- They do not therefore qualify as achilat kelev—food suitable for a dog. This is the minimum requirement for something to be considered food and therefore subject to kashrut restrictions.
- The chemicals are not davar ma’amid–they are not necessary or intended to remain in the decaffeinated coffee, in the way that rennet or gelatin is.
- The manufacturers don’t want the ingredient to remain, they merely wish to sell decaffeinated coffee or tea. So should these ingredients remain after processing, they are nullified by the manufacturers’
- The chemicals used are targeted, as best as science permits, to the caffeine, and not other flavor elements, and it is the caffeine that is being removed.
- The chemicals themselves, if formed from hametz-based ingredients, are themselves davar chadash, or a new substance, and thus can’t in any way be considered as chametz.
- An observant Jew who purchases decaffeinated coffee or tea BEFORE Pesach also would not wish any slight remaining ingredient to be present, and it would thus be nullified by the buyer’s intention of batel b’shishim.
 מאי אפיקומן רבי סימון בשם רבי אינייני בר רבי סיסיי מיני זמר ר”י אמר מיני מתיקה שמואל אמר כגון ערדילי וגוזליא דחנניא בר שילת:
Jerusalem Talmud Pesachim 10:6:2-4
Candle lighting: 4/5: 7:26pm | 4/6: 8:31pm | 4/7: 7:28pm | 4/8: 8:33pm (Havdallah) | 4/11: 7:33pm | 4/12: 8:39pm | 4/13: 8:41pm (Havdallah)
- *Pesach Day 1 Service – Thursday, April 6, 9:30am – Stampfer Chapel/Livestream
- *Pesach Day 2 Service – Friday, April 7, 9:30am – Stampfer Chapel/Livestream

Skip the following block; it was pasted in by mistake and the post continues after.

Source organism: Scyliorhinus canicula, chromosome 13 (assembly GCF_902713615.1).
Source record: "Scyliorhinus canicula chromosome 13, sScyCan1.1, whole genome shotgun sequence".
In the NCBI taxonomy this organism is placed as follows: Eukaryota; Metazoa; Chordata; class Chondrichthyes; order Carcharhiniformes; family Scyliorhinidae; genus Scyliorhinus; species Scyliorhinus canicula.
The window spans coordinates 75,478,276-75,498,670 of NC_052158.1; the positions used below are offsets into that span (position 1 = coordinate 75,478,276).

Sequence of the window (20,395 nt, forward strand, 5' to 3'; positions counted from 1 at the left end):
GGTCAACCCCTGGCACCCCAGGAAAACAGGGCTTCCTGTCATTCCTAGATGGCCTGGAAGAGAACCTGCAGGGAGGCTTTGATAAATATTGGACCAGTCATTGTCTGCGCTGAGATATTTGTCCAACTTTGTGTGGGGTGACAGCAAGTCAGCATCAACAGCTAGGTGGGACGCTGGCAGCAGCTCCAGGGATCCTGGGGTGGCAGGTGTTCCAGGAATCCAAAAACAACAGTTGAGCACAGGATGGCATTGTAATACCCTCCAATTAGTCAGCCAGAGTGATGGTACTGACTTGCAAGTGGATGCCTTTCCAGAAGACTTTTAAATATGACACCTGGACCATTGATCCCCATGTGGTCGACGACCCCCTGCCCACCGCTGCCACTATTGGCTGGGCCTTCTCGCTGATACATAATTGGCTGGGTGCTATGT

- Shabbat Pesach Service – Saturday, April 8, 9:30am – Stampfer Chapel
- Sunday Morning Minyan Chol HaMoed Pesach – Sunday, April 9, 9:00am – Zidell Chapel/Zoom
- Morning Minyan Chol HaMoed Pesach – Monday-Tuesday, April 10-11, 7:00am – Zidell Chapel/Zoom
- *Pesach Day 7 Service – Wednesday, April 12, 9:30am, Stampfer Chapel/Livestream
- *Pesach Day 8 Service & Yizkor – Thursday, April 13, 9:30am, Stampfer Chapel/Livestream
Passover 5783: Information
Wine and Haggadot: An Exploration
Monday, March 20, 6:00pm OR Wednesday, March 22, 2:00pm
Join Leora and Rabbi Eve in the library for a special pre-Pesach event of wine tasting and haggadah exploration. The Feldstein library has an impressive collection of different haggadot, representing the idea that we should tell the story of our Exodus from Egypt in ways different people can hear. Come and explore these haggadot – from the beautiful to the poignant to the funny – while also “exploring” which wine might pair best with which Haggadah.
Please note that we are now full and not taking any more requests
CNS Pesach 5783 Home Hospitality – Wednesday/Thursday, April 5 & 6, 2023
Please let us know by Wednesday, March 29
“Let all who are hungry come and eat!”
Need a place to celebrate Pesach? Have an extra seat at your seder table? Help make sure no one in our community feels like a stranger this Passover.
Wednesday, April 5, Time: 7:00am as part of Morning Minyan
Zidell Chapel and on Zoom